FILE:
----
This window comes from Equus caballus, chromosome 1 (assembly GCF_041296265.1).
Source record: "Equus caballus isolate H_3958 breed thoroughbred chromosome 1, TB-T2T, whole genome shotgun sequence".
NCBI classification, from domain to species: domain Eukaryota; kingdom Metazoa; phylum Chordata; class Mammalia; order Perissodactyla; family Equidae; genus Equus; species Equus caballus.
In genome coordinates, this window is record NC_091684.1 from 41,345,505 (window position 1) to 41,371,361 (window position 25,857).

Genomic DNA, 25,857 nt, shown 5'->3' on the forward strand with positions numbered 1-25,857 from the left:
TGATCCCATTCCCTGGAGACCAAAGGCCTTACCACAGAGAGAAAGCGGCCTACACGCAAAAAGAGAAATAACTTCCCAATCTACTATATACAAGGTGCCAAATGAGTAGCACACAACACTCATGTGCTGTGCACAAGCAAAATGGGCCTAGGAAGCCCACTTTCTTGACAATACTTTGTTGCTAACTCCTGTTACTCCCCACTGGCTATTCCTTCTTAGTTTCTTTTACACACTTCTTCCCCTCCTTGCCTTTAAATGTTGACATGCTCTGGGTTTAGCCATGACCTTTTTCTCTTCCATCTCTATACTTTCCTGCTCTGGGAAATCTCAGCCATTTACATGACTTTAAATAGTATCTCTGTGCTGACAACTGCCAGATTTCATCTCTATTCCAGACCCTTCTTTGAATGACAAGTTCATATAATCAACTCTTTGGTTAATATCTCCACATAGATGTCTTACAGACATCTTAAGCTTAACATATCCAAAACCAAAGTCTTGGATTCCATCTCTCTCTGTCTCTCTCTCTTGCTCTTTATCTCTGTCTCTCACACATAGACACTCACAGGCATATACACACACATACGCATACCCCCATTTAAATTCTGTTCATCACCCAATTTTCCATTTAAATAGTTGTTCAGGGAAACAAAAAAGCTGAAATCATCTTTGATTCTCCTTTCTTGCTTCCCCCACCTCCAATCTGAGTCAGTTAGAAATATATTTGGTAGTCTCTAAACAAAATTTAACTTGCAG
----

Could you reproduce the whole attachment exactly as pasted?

This window comes from Equus caballus, chromosome 1 (assembly GCF_041296265.1).
Source record: "Equus caballus isolate H_3958 breed thoroughbred chromosome 1, TB-T2T, whole genome shotgun sequence".
NCBI classification, from domain to species: domain Eukaryota; kingdom Metazoa; phylum Chordata; class Mammalia; order Perissodactyla; family Equidae; genus Equus; species Equus caballus.
In genome coordinates, this window is record NC_091684.1 from 41,345,505 (window position 1) to 41,371,361 (window position 25,857).

Genomic DNA, 25,857 nt, shown 5'->3' on the forward strand with positions numbered 1-25,857 from the left:
TGATCCCATTCCCTGGAGACCAAAGGCCTTACCACAGAGAGAAAGCGGCCTACACGCAAAAAGAGAAATAACTTCCCAATCTACTATATACAAGGTGCCAAATGAGTAGCACACAACACTCATGTGCTGTGCACAAGCAAAATGGGCCTAGGAAGCCCACTTTCTTGACAATACTTTGTTGCTAACTCCTGTTACTCCCCACTGGCTATTCCTTCTTAGTTTCTTTTACACACTTCTTCCCCTCCTTGCCTTTAAATGTTGACATGCTCTGGGTTTAGCCATGACCTTTTTCTCTTCCATCTCTATACTTTCCTGCTCTGGGAAATCTCAGCCATTTACATGACTTTAAATAGTATCTCTGTGCTGACAACTGCCAGATTTCATCTCTATTCCAGACCCTTCTTTGAATGACAAGTTCATATAATCAACTCTTTGGTTAATATCTCCACATAGATGTCTTACAGACATCTTAAGCTTAACATATCCAAAACCAAAGTCTTGGATTCCATCTCTCTCTGTCTCTCTCTCTTGCTCTTTATCTCTGTCTCTCACACATAGACACTCACAGGCATATACACACACATACGCATACCCCCATTTAAATTCTGTTCATCACCCAATTTTCCATTTAAATAGTTGTTCAGGGAAACAAAAAAGCTGAAATCATCTTTGATTCTCCTTTCTTGCTTCCCCCACCTCCAATCTGAGTCAGTTAGAAATATATTTGGTAGTCTCTAAACAAAATTTAACTTGCAG